It was easy to spot ROLE founder Mike O’Leary in the crowd. His hat had big bananas on it. He looked nonplused when we greeted him thus: “Mr. Cavendish, I presume”. But when you’re the big banana on the night, you’ve naturally enough got a lot of things on your mind, so we forgave him.

We did not wear a hat. We look shocking in headgear of any sort. Neither did we win the raffle, but that too is the standard script. The Distaff took a hat with her but decided to leave it in the car. Fellow guests at our table were Amanda Csebik, of Indonesian Island Sail, who was hatless, and Muriel Ydo, formerly of ROLE, who had brought along a severe but really rather fetching 20-year veteran of her hatbox and put it on now and then. Deborah Cassrels, a fellow scribe we’ve known for more than two decades, joined us from her table after dessert and we all had a lovely chat.

O’Leary says the night, which featured a silent auction with some lovely options, was a great success. The dance displays were interesting, especially the samba, though it really wasn’t clear exactly what that had to do with empowering women. The feathers looked ticklish, which prompted a hastily erased thought. Many in the 100-strong crowd got out there and boogied. We stayed at our table and tried to make ourselves heard above the racket.

The Fairmont is a lovely property. We’ll have to go back in a quieter time.

Oh Buoy!

When that shallow magnitude 7.8 earthquake struck the seabed south of Sumatra on Mar. 2, both the Indonesian and Australian authorities issued tsunami warnings. A wave did not eventuate and the warnings were later cancelled.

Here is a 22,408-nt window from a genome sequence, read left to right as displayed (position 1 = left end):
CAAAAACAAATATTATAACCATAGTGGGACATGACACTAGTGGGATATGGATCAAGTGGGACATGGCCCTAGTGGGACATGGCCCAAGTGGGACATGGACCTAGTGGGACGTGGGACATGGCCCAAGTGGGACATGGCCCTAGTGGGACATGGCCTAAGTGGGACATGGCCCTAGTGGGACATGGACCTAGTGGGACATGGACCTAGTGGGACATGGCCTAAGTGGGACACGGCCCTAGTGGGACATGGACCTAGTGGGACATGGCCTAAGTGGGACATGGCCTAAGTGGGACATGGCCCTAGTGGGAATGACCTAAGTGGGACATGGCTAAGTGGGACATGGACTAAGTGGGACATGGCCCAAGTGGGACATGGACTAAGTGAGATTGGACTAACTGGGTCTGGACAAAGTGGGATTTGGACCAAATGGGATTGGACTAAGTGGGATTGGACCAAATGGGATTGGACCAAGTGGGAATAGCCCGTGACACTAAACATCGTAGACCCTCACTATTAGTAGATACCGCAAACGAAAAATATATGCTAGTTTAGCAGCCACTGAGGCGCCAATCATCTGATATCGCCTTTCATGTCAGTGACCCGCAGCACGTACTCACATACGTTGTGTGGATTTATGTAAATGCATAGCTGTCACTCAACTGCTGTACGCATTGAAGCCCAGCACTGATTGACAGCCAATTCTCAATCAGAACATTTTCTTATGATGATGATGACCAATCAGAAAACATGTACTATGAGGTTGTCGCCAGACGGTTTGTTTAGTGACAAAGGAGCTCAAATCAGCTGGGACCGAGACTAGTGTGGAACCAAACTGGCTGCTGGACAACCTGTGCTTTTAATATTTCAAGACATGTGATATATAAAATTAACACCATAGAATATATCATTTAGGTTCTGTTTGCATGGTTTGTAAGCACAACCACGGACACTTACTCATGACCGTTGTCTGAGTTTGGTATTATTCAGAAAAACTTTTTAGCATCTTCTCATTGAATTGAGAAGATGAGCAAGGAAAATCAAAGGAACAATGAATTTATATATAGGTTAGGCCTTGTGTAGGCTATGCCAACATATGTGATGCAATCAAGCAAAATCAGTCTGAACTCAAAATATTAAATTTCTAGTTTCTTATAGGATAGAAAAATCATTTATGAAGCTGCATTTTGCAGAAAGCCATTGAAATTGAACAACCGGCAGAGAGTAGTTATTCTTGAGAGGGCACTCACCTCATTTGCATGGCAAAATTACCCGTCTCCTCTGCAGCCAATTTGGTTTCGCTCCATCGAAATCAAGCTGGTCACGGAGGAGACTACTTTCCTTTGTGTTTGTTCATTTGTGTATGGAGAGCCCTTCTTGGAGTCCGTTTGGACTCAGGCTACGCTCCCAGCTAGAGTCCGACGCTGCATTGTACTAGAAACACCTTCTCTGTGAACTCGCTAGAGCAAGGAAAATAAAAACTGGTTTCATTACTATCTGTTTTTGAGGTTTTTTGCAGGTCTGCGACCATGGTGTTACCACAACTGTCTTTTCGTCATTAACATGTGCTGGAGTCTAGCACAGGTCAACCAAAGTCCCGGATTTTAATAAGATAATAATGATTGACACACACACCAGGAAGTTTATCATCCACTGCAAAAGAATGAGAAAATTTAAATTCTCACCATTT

But none of the tsunami detection buoys expensively arrayed in the Indian Ocean off Sumatra after the 2004 Aceh disaster were working. Apparently their solar panels and other useful bits had been stolen by enterprising thieves who if apprehended – fat chance – would probably only concede, and that grudgingly, that they might just possibly be public nuisances.

Foreigners are frequently advised, sometimes forcefully, to remember that cultural differences exist between Indonesia and places where law enforcement agencies are properly resourced, their performance is regularly monitored, their reporting is timely and accurate within agreed tolerances, and their actual enforcement of laws is generally speaking OK. That’s always been a very thin argument, worthy of a hollow laugh, in a country whose ringmasters insist on its, and their, dignity being beyond dispute, but never mind.